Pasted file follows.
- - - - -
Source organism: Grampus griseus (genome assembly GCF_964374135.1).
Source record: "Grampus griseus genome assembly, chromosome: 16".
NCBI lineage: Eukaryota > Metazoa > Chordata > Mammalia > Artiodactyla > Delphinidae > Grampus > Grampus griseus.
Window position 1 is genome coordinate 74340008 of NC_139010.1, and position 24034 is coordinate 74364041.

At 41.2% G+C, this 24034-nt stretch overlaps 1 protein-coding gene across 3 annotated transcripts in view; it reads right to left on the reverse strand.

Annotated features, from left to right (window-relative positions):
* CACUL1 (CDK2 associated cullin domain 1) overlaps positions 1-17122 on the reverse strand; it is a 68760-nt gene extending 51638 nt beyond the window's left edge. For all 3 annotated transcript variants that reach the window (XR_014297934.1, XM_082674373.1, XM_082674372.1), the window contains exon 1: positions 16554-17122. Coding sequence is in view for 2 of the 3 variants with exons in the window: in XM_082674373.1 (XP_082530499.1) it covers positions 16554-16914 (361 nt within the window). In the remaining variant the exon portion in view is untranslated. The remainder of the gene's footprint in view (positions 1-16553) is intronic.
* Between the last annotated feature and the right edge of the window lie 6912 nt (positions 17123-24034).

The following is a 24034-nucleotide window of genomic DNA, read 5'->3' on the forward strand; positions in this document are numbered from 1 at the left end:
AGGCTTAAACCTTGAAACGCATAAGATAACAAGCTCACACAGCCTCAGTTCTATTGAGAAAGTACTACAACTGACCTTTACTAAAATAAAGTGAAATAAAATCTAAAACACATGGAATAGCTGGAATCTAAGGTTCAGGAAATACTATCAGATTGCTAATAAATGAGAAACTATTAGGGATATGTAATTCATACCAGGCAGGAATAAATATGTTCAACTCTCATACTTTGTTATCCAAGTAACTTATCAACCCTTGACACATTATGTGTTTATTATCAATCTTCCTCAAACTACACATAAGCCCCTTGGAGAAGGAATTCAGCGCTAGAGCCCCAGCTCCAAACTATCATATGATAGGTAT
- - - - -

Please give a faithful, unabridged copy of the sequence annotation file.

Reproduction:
Source organism: Grampus griseus (genome assembly GCF_964374135.1).
Source record: "Grampus griseus genome assembly, chromosome: 16".
NCBI lineage: Eukaryota > Metazoa > Chordata > Mammalia > Artiodactyla > Delphinidae > Grampus > Grampus griseus.
Window position 1 is genome coordinate 74340008 of NC_139010.1, and position 24034 is coordinate 74364041.

At 41.2% G+C, this 24034-nt stretch overlaps 1 protein-coding gene across 3 annotated transcripts in view; it reads right to left on the reverse strand.

Annotated features, from left to right (window-relative positions):
* CACUL1 (CDK2 associated cullin domain 1) overlaps positions 1-17122 on the reverse strand; it is a 68760-nt gene extending 51638 nt beyond the window's left edge. For all 3 annotated transcript variants that reach the window (XR_014297934.1, XM_082674373.1, XM_082674372.1), the window contains exon 1: positions 16554-17122. Coding sequence is in view for 2 of the 3 variants with exons in the window: in XM_082674373.1 (XP_082530499.1) it covers positions 16554-16914 (361 nt within the window). In the remaining variant the exon portion in view is untranslated. The remainder of the gene's footprint in view (positions 1-16553) is intronic.
* Between the last annotated feature and the right edge of the window lie 6912 nt (positions 17123-24034).

The following is a 24034-nucleotide window of genomic DNA, read 5'->3' on the forward strand; positions in this document are numbered from 1 at the left end:
AGGCTTAAACCTTGAAACGCATAAGATAACAAGCTCACACAGCCTCAGTTCTATTGAGAAAGTACTACAACTGACCTTTACTAAAATAAAGTGAAATAAAATCTAAAACACATGGAATAGCTGGAATCTAAGGTTCAGGAAATACTATCAGATTGCTAATAAATGAGAAACTATTAGGGATATGTAATTCATACCAGGCAGGAATAAATATGTTCAACTCTCATACTTTGTTATCCAAGTAACTTATCAACCCTTGACACATTATGTGTTTATTATCAATCTTCCTCAAACTACACATAAGCCCCTTGGAGAAGGAATTCAGCGCTAGAGCCCCAGCTCCAAACTATCATATGATAGGTAT